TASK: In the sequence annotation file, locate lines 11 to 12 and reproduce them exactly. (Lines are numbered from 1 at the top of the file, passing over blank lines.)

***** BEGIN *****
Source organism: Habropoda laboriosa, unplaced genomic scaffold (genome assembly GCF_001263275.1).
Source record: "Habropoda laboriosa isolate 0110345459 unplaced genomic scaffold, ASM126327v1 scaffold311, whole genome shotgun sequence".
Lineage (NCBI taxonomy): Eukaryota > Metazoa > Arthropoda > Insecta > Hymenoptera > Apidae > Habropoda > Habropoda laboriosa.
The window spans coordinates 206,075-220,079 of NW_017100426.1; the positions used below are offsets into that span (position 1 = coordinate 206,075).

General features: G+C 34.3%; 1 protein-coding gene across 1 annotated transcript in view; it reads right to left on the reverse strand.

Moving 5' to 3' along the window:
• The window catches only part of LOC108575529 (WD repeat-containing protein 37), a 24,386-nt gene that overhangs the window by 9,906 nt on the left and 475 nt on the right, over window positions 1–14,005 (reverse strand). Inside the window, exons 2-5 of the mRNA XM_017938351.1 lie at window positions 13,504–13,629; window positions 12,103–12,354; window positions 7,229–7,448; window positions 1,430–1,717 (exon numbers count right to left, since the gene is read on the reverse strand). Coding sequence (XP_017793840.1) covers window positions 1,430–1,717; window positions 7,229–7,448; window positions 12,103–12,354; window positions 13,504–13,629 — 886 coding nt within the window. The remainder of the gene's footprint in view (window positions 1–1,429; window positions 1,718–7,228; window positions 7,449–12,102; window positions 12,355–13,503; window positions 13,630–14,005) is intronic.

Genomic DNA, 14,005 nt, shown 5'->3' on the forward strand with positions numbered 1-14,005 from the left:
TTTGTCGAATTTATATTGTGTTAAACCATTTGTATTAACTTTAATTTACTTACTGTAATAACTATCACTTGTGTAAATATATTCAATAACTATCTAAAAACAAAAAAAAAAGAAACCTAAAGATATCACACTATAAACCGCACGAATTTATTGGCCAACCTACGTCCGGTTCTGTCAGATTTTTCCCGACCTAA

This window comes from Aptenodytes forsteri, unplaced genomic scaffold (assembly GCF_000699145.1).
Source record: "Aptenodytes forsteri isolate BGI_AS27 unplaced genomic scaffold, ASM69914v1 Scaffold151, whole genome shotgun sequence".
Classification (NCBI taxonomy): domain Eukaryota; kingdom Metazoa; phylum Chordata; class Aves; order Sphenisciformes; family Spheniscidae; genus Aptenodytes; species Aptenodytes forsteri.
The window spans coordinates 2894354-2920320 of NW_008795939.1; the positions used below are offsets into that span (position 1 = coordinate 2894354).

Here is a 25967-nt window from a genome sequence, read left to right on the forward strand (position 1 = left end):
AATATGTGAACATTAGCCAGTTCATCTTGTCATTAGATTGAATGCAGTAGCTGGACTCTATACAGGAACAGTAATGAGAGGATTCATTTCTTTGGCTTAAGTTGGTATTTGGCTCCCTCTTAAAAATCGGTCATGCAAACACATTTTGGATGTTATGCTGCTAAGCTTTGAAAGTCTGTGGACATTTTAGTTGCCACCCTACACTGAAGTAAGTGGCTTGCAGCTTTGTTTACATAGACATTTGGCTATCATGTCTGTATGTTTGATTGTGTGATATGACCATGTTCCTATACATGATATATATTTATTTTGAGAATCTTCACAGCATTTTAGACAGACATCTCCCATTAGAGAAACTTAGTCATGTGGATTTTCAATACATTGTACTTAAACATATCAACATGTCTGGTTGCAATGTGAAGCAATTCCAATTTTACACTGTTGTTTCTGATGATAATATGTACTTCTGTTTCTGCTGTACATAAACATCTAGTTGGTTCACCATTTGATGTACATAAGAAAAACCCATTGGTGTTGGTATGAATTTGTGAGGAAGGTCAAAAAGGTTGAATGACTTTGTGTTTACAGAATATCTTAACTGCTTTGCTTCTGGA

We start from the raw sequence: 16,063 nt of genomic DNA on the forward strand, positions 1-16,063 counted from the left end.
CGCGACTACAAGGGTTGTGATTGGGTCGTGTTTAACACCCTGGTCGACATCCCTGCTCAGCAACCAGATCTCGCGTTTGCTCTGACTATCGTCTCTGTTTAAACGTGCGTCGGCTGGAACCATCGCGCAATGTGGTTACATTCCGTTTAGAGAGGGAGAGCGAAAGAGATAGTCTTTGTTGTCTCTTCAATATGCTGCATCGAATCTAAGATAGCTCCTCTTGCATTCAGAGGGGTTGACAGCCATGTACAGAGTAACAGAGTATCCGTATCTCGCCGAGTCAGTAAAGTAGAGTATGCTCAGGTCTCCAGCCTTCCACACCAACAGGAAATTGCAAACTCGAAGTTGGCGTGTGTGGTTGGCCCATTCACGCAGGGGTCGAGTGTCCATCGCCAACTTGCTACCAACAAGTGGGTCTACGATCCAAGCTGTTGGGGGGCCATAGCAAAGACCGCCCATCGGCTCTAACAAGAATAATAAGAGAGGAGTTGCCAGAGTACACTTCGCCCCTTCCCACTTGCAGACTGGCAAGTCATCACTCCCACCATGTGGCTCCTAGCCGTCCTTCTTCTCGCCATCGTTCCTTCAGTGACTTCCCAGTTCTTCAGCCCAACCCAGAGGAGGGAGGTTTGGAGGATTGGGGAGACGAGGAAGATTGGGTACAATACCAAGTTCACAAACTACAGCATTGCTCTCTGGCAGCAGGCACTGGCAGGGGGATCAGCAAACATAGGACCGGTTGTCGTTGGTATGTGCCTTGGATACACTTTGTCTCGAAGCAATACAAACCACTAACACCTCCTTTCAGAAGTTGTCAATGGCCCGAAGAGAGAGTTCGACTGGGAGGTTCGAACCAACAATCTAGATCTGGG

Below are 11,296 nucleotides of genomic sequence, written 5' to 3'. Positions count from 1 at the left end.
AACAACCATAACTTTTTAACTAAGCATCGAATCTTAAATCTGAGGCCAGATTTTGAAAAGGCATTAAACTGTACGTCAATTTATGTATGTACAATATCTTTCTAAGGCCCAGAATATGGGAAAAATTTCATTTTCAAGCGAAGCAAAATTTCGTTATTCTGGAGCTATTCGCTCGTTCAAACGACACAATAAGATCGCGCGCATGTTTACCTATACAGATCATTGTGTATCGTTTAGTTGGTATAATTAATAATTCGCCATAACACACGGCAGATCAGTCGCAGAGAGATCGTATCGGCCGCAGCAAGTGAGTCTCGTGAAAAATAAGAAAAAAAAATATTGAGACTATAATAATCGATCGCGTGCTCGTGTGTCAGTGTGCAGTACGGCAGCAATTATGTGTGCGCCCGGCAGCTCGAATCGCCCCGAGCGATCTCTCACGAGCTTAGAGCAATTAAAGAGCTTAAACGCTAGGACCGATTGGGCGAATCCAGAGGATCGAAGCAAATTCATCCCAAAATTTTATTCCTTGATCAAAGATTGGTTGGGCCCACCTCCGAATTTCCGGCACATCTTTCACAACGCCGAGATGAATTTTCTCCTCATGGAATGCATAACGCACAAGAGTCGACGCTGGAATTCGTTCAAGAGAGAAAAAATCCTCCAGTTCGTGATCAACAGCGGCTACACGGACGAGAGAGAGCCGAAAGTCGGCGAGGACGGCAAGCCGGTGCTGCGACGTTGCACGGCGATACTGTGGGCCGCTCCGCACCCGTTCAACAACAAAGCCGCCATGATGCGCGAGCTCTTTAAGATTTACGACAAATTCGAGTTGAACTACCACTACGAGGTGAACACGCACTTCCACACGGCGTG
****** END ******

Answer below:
Source record: "Aptenodytes forsteri isolate BGI_AS27 unplaced genomic scaffold, ASM69914v1 Scaffold151, whole genome shotgun sequence".
Classification (NCBI taxonomy): domain Eukaryota; kingdom Metazoa; phylum Chordata; class Aves; order Sphenisciformes; family Spheniscidae; genus Aptenodytes; species Aptenodytes forsteri.